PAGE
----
Christie signaled that he would sign the bill if the Legislature changed it to stipulate that edible forms of marijuana would be available only to qualified minors, and that a pediatrician and psychiatrist had to approve a child’s prescription.
“Today, I am making common sense recommendations to this legislation to ensure sick children receive the treatment their parents prefer, while maintaining appropriate safeguards,” Christie said in a statement.
Christie agreed to allow sick children access to forms of pot that can be eaten. The move is supported by parents worried that the dry-leaf and lozenge forms of the drug pose health concerns.
He also supported removing a limit on the number of marijuana strains that state dispensaries can provide. That would give patients, adults and children, a variety of marijuana strains to choose from; advocates say different strains carry different medicinal properties.
Christie’s decision came two days after he was confronted at a campaign stop by an epileptic girl’s father, who says the new bill would make it easier for her get a version of medical marijuana she needs.
“Please don’t let my daughter die,” parent Brian Wilson cried to the governor in a moment caught by television cameras.
Wilson’s 2-year-old daughter, Vivian, suffers a version of epilepsy called Dravet syndrome that can cause life-ending seizures. Wilson contends that a certain type of medical marijuana — one with high levels of a compound called CBD and low levels of THC, the chemical that gets pot users high — could help control her seizures.
Limited by law to providing only three strains, the state’s single currently operating dispensary does not offer the high-CBD marijuana that Wilson believes would help.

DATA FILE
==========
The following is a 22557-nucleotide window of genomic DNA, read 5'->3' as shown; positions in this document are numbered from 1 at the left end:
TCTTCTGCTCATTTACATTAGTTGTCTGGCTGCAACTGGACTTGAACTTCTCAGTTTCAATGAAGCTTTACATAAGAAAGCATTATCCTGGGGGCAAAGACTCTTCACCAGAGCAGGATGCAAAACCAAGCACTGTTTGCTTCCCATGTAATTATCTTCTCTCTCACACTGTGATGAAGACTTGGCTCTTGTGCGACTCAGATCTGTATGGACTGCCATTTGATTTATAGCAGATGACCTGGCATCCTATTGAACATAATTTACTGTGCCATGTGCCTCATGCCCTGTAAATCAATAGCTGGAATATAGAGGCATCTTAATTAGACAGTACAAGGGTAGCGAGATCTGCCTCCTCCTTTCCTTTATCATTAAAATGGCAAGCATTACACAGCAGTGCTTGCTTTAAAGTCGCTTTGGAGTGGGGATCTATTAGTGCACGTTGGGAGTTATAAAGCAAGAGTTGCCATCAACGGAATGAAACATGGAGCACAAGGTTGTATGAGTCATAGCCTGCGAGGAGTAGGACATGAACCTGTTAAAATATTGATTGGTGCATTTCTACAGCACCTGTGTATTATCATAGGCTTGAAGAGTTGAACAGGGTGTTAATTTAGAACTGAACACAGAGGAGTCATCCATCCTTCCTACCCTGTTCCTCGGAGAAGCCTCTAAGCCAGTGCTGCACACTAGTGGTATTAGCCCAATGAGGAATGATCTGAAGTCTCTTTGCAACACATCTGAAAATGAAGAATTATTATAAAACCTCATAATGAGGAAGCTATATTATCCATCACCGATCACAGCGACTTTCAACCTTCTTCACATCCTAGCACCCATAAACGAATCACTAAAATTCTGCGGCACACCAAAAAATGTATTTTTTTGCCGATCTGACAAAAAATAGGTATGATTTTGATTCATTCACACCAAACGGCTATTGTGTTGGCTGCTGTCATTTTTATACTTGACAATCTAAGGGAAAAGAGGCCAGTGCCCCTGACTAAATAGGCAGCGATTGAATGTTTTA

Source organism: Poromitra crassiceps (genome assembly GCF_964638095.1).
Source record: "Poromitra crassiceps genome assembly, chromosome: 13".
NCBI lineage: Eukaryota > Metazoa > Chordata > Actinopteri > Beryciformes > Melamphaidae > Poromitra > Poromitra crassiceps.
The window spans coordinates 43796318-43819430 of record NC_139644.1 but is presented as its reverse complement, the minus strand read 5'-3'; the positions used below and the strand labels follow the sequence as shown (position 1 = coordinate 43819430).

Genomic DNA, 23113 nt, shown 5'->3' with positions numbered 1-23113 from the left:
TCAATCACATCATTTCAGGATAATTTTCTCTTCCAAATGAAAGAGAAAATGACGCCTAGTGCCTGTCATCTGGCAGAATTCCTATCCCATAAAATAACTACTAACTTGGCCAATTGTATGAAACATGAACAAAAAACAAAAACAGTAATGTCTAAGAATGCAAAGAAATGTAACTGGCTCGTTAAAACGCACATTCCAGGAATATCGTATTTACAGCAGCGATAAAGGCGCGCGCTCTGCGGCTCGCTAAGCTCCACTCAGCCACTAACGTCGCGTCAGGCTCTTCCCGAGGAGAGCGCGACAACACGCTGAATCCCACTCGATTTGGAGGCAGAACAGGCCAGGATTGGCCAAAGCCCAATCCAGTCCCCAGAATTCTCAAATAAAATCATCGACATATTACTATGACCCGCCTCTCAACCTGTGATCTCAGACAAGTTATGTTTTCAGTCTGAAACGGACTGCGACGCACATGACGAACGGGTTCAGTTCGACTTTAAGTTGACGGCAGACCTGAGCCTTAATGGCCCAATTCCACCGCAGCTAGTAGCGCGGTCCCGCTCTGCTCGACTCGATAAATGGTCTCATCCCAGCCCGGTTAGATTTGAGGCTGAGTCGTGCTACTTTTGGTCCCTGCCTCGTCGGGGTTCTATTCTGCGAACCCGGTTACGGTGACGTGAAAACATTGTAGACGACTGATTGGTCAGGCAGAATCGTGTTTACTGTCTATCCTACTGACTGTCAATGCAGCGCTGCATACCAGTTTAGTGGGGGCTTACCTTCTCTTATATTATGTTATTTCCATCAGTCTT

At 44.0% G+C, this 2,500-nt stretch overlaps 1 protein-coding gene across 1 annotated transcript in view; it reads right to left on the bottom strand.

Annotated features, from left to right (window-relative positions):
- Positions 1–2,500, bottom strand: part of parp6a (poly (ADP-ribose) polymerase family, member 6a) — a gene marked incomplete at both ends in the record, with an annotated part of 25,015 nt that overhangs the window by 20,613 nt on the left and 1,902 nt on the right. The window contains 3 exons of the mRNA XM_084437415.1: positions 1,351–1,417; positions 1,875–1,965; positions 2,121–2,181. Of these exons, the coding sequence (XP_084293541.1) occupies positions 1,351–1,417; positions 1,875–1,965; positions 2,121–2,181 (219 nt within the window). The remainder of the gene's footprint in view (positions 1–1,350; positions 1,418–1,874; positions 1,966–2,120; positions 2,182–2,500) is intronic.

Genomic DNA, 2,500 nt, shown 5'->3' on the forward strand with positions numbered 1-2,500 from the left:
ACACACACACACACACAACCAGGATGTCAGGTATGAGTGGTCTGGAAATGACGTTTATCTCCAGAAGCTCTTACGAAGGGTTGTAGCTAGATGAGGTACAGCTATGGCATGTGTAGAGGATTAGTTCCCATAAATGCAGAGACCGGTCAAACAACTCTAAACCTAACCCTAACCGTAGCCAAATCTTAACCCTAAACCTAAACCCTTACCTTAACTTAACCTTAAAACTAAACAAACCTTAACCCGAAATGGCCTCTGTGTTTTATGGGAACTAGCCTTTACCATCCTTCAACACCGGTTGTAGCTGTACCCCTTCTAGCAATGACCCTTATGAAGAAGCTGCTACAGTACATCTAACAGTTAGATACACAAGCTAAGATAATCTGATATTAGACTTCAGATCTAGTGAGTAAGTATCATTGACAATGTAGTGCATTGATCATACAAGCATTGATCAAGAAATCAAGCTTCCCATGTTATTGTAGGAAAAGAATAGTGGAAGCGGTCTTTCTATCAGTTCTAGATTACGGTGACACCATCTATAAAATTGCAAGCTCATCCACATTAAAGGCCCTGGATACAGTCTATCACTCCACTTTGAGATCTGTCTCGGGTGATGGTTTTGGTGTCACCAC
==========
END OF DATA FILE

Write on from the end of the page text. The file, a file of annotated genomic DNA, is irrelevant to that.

Christie, who is believed to be a contender in the 2016 presidential election, shot back at Wilson during their Wednesday encounter that “these are complicated issues.” Christie had been criticized by medical marijuana advocates for failing to act on the bill for nearly two months. He has raised concerns that adults could exploit a bill intended to help children.
“I know you think it’s simple and it’s not,” he told Wilson.
Wilson and his wife, Meghan, of Scotch Plains, faulted Christie in a statement Friday for deciding “to make it so difficult for parents, who are already enduring tremendous pain and heartache, to get approval for such a safe and simple medication.”
New Jersey Assemblyman Reed Gusciora, a Democrat, echoed Wilson’s disappointment in Christie for the “extra burdens” his version of the bill would place on parents. But he said he was “pleased to see the governor open to allowing this program to move forward.”
New Jersey is one of 20 states that allow medical marijuana, but has among the most stringent restrictions, especially for young patients.
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